Norway has a long and varied history; its huge mountain ranges and valleys that traverse the country helped create very distinct and isolated cultures that have left their own traces on modern Norwegian culture. Here are some of the best places to visit to get a taste of the distinct Norwegian culture(s).
The Folk Museum on Oslo’s Bygdøy Peninsula provides a great place for the whole family. The museum features whole streets and little hamlets of original-historical houses from all corners of Norway. Buildings here stretch a millennium—from the real, Viking-like thirteenth-century-built Gol Stave Church to a full twentieth-century apartment block—and styles from city streets to isolated-Norwegian farms. Guides, maids, and even shopkeepers are on hand in beautiful replica to help guests settle into the past and inform them on the very different lives that Norwegians used to live.
The Hanseatic League was a vast-trading network which spanned from Lübeck, Germany to modern day-Belgium in the south, the Baltics in the east, London to the west, and up Norway’s northern coast. Established in 1358 and lasting well into the 1700s, the Hanseatic League grew so powerful that it threatened several of the area’s monarchies with its wealth, influence, and stealthy-trading methods. Its merchants formed intricate networks with one another across borders, languages, and cultures.
Bergen became an important part of the Hanseatic network and possessed the rights to be the centre of negotiation for everything from northern Norway. The famous Bryggen Harbour front became the centre of Hanseatic trading in Bergen, and that is where visitors will find the Hanseatic Museum today that tells the story of this fascinating international network’s influence on the city and features rooms from the time.
Oil was discovered in Norwegian waters in the late 1960s. It transformed Norway from the poorest of the Scandinavian countries, where fishing and shipping helped to prop up the country’s poor agricultural economy, into one of the richest country in the world. The Norwegian Petroleum Museum in Stavanger tells the tale of the importance of oil to Norwegian society and sheds light on this fascinating off-shore industry. The little museum is also good for children and is fairly priced.
The Vigeland Museum and Park used to be the home and studio of the famous early-twentieth-century Norwegian sculptor Gustav Vigeland. Located in one of Oslo’s most-attractive areas, the museum sheds light on this fascinating man and reveals the processes and periods he went through via statues, models, and sketches. It is also one of the most beautiful buildings in Oslo.
The Lofoten Islands are completely different from the cities of southern Norway. Featuring some of Norway’s most stark and beautiful nature, the area has a lot to offer any type of visitor. Aside from its nature, Lofoten has one of the best Viking museums in Scandinavia. The Lofotr Viking Museum features several-Viking buildings, and visitors can visit a replica of the Gokstad Ship at the Viking Ship Museum in Oslo and partake in a real-Viking feast in a very impressive copy of the longhouse most nights.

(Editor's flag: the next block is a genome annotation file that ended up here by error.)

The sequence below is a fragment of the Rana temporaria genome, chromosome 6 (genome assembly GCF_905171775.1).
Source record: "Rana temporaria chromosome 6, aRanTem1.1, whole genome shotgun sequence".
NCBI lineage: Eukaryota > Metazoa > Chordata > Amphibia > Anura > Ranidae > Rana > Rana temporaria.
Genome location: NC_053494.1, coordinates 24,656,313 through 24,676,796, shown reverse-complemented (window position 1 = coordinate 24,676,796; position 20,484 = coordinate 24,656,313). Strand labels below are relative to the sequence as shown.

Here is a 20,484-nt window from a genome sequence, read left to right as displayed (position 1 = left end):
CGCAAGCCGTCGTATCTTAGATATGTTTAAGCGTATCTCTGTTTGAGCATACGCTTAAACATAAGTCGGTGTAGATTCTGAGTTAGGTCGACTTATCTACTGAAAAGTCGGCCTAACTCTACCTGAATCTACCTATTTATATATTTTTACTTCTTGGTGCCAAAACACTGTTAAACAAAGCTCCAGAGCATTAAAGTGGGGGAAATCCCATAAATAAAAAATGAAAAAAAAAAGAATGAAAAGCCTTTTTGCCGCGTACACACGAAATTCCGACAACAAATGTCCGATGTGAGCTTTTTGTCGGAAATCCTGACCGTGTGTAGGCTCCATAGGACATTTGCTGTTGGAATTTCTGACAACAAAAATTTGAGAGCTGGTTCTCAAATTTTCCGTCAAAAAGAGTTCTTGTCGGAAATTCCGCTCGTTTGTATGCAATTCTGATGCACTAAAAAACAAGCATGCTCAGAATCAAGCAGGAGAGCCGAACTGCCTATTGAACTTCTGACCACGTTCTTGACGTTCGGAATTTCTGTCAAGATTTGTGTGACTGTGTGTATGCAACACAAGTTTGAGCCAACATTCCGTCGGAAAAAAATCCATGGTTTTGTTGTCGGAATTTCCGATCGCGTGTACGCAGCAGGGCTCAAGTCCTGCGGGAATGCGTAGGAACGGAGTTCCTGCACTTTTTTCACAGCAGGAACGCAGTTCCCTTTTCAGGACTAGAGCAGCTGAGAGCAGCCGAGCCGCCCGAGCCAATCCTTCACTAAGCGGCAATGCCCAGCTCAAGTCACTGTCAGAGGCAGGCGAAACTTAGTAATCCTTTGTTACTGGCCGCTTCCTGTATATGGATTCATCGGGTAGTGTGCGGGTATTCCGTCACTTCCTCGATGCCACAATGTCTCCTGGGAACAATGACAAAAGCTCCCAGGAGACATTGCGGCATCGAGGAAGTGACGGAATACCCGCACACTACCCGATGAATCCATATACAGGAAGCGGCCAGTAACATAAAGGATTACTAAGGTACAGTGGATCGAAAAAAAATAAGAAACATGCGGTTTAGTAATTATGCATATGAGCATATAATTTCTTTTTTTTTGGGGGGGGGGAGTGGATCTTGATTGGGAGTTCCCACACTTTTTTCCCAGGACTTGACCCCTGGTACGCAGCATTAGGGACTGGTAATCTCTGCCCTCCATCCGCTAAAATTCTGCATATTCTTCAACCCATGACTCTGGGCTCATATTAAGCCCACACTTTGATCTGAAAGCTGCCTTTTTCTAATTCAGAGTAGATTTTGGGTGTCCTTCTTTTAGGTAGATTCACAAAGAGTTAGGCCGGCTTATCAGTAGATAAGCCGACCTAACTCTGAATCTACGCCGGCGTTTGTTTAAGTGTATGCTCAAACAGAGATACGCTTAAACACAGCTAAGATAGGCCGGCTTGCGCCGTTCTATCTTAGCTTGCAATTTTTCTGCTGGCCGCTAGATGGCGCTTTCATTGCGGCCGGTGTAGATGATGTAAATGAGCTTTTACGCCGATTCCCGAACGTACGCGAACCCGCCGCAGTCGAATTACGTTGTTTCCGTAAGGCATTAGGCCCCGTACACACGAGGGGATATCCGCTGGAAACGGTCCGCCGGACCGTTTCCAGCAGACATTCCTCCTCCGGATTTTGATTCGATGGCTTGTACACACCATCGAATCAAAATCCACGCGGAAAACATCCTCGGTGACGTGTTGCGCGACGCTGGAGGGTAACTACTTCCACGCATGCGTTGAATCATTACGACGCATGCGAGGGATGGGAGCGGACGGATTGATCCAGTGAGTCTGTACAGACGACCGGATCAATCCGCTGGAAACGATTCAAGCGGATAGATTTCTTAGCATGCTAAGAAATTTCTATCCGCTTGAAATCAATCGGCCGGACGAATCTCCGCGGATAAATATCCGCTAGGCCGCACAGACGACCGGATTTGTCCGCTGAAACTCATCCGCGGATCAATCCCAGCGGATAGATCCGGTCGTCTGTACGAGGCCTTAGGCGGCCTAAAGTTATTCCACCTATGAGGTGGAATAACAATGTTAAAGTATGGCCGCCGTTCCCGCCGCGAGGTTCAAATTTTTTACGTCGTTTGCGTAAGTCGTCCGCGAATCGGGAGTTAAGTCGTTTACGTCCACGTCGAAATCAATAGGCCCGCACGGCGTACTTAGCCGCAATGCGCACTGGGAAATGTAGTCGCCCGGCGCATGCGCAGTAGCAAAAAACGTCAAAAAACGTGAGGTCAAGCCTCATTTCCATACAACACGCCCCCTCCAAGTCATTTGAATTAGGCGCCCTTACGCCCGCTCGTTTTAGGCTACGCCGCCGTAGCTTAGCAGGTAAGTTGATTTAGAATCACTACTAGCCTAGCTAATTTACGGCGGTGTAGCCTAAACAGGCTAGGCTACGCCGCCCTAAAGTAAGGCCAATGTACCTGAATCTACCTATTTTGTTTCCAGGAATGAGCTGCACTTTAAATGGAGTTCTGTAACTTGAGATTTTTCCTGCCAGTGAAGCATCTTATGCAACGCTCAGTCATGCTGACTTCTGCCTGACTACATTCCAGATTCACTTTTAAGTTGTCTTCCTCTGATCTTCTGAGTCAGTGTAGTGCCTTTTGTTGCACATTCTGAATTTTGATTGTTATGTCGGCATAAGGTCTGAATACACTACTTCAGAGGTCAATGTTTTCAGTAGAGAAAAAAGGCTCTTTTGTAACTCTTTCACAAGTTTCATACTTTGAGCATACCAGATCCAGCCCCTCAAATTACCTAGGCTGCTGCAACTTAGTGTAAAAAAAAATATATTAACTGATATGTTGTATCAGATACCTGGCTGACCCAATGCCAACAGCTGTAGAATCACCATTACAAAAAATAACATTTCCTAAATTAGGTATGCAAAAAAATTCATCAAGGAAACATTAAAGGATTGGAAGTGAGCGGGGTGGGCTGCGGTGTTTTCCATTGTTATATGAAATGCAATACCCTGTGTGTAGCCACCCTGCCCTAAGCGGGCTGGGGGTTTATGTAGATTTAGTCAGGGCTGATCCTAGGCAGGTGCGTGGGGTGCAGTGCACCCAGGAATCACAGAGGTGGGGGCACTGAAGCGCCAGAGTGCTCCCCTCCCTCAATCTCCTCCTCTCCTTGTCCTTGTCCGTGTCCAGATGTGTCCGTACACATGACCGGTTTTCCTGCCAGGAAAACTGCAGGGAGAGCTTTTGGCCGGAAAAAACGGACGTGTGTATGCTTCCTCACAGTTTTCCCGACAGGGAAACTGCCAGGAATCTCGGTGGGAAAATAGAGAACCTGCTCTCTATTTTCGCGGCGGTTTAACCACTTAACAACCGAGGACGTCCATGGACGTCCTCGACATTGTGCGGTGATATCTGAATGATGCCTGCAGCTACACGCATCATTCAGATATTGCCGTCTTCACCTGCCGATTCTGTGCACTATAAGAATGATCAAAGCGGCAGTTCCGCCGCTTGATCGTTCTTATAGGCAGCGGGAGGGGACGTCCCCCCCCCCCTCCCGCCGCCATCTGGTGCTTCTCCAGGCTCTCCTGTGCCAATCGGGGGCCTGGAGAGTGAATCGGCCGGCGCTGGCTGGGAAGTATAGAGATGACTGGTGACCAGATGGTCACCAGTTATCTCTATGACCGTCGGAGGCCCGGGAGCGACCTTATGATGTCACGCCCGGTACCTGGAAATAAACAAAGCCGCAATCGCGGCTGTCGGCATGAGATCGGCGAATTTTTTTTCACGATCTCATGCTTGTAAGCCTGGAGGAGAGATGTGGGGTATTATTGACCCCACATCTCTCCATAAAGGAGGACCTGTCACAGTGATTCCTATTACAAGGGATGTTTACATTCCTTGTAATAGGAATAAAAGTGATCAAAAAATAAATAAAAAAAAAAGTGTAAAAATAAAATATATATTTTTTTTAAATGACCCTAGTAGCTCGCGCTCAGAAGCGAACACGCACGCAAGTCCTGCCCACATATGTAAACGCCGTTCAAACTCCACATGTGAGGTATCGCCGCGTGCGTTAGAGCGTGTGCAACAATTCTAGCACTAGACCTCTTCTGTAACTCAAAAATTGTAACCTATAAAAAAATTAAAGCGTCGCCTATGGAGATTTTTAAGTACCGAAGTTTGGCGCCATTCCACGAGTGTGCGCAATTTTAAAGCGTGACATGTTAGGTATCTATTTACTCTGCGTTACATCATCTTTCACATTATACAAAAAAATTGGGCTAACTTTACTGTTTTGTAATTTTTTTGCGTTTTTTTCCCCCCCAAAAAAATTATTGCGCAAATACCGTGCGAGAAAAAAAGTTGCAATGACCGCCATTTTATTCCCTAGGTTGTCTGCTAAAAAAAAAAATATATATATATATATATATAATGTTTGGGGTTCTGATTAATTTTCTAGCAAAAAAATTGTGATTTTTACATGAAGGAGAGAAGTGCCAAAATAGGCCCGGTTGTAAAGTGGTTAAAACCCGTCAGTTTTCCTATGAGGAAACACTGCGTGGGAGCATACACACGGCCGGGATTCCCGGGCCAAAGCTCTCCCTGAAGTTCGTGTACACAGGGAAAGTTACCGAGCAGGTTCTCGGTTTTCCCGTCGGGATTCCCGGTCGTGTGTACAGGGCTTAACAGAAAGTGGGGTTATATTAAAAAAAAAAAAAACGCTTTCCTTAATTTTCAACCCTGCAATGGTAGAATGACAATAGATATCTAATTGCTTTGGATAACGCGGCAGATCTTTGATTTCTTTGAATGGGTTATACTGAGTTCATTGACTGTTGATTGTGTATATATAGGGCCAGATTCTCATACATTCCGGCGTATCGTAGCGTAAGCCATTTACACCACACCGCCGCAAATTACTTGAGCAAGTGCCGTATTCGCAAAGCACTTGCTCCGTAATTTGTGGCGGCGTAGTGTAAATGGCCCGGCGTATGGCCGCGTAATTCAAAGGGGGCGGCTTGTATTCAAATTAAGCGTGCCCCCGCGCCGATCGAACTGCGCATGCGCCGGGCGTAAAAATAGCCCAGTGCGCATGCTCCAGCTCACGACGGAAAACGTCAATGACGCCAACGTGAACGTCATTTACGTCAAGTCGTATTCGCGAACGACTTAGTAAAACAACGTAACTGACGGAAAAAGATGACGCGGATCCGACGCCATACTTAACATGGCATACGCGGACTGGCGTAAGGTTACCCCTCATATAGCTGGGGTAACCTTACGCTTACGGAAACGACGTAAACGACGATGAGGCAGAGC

Perhaps Norway’s most famous museum, Oslo’sViking Ship Museum houses three of the best-preserved Viking ships ever found. Intriguingly, the ships were unusually used as elaborate graves for four prominent Vikings, and the burial sites revealed a host of intricate, beautiful Viking artifacts which the museum also displays.
In Norway’s third-largest city Trondheim, visitors will find Rockheim. The national museum of popular music opened just seven years ago, but it has already gained a very good and well-deserved reputation. This modern museum provides an interactive and sensory experience by linking musical developments to cultural history and providing a fascinating insight into how music helps shape our lives.
Staying within music but moving down to Bergen, the Edvard Grieg Museum at Troldhaugen was the summer home of Grieg and his wife for 22 years until his death in 1907. For fans of Norwegian culture or classical music, a visit is well worth the trip from Bergen’s city centre. The downstairs has been left in its original condition and feature such things as Grieg’s own Steinway piano, which is still sometimes played at concerts. The gardens feature Grieg’s “composer’s hut”, the couple’s burial site, and the elegant-modern concert hall, “Troldsalen” (“The Trolls’ Hall”), where concerts are held through the summer.
Way up in Tromsø, the northernmost city in the world, the Polar Museum sheds light on how the Arctic has been explored and exploited for more than 500 years. For centuries, Tromsø was the point of departure for adventurers looking to discover and map the North Pole as well as seal hunters setting off on arctic hunts. The museum’s many excellent exhibitions tell the story of human and animal activity in the Arctic from multiple interesting perspectives. Run by The Arctic University of Norway, it is the near the Tromsø Museum, which is also worth a visit.
It really can! Let it be said that a canning museum sounds a bit, well, peculiar. However, the Canning Museum in Stavanger offer both great fun and surprising enlightenment. Housed in a cannery that ran until 1958 and tinned up various species of fish for human consumption, the small museum really comes to life through its guides. Happy to guide visitors around the museum, guided tours are free and guests may even learn the life lesson behind the famous philosophical phrase “I think, therefore I can”.